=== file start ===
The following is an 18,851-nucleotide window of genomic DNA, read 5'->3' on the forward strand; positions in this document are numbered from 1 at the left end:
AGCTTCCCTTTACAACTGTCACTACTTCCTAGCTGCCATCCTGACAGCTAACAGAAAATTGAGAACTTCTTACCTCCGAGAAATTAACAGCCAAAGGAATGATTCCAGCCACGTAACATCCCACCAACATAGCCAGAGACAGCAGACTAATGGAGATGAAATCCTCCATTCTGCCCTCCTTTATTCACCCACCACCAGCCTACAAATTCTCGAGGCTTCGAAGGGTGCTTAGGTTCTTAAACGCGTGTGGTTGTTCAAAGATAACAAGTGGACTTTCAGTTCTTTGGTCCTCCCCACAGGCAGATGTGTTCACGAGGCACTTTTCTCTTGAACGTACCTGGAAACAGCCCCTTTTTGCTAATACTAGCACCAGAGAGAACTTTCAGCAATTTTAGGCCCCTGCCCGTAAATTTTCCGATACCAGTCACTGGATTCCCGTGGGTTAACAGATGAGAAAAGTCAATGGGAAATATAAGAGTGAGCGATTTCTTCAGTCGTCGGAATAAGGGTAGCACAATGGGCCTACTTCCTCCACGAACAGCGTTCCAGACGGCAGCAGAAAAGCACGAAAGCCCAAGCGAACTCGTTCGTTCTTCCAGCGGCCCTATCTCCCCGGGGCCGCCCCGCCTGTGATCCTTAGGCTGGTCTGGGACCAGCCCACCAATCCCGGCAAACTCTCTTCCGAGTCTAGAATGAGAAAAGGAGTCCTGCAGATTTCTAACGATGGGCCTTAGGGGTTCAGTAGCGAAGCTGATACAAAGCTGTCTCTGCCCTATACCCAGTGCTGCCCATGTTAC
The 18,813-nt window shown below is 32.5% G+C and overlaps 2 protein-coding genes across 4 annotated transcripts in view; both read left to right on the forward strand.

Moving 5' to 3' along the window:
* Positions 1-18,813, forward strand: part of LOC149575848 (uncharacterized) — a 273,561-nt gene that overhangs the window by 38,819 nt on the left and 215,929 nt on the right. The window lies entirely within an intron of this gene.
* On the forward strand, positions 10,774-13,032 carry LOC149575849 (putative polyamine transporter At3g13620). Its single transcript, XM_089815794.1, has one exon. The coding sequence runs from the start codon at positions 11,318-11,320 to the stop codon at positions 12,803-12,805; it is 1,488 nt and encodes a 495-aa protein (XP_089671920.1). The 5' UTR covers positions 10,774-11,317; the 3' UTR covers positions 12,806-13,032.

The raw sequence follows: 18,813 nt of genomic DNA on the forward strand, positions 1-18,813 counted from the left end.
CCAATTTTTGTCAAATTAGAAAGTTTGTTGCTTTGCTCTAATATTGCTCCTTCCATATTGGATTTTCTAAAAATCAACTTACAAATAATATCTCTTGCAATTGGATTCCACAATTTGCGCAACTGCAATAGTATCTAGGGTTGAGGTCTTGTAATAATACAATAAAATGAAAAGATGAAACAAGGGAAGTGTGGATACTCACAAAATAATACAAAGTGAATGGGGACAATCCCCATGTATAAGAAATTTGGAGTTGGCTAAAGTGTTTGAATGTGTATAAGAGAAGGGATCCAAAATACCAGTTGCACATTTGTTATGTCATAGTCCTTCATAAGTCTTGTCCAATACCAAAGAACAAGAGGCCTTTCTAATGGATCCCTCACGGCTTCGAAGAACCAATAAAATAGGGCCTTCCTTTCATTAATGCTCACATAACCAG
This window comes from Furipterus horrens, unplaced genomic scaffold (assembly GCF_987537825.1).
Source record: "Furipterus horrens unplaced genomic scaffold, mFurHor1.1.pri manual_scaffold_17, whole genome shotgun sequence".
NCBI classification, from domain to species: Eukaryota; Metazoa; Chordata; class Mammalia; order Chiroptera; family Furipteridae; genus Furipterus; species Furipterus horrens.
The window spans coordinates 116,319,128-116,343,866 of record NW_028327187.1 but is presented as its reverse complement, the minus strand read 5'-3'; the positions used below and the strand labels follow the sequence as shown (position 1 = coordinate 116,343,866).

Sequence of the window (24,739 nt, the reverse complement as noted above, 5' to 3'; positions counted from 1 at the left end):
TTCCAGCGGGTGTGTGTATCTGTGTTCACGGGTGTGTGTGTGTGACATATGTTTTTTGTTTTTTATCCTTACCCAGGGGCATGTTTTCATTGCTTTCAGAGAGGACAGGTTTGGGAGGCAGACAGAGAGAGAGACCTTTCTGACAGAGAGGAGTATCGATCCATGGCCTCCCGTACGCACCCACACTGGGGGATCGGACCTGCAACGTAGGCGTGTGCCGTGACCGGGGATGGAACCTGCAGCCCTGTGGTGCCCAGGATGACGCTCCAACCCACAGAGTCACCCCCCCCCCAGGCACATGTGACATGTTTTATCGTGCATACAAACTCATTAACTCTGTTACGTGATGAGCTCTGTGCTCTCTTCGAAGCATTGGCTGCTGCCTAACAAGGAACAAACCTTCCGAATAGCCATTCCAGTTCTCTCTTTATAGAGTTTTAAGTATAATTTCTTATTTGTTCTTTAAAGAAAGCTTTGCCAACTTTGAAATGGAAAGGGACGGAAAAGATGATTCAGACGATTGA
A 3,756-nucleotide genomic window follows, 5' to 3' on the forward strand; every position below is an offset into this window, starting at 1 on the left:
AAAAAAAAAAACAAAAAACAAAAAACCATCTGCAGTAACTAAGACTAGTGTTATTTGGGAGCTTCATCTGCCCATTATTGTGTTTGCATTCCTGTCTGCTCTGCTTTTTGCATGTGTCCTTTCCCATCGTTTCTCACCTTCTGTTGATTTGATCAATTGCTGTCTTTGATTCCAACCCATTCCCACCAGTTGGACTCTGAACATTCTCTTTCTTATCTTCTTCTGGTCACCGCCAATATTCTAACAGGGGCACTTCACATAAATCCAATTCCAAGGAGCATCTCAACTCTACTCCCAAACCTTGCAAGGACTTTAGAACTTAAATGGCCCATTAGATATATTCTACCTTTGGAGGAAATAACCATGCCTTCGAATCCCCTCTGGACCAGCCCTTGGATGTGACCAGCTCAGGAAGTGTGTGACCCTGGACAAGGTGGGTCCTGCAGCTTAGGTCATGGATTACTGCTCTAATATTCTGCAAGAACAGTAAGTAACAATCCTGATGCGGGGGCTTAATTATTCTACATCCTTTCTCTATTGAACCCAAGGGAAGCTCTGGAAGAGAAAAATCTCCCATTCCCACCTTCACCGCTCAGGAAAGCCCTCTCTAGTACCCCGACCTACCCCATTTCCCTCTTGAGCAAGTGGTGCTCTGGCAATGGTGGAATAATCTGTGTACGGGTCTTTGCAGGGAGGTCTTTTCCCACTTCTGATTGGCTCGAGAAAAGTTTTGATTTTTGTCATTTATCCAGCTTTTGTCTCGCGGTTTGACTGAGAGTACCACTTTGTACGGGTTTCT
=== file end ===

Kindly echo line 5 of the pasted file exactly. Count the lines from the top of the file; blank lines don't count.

* Positions 1-18,813, forward strand: part of LOC149575848 (uncharacterized) — a 273,561-nt gene that overhangs the window by 38,819 nt on the left and 215,929 nt on the right. The window lies entirely within an intron of this gene.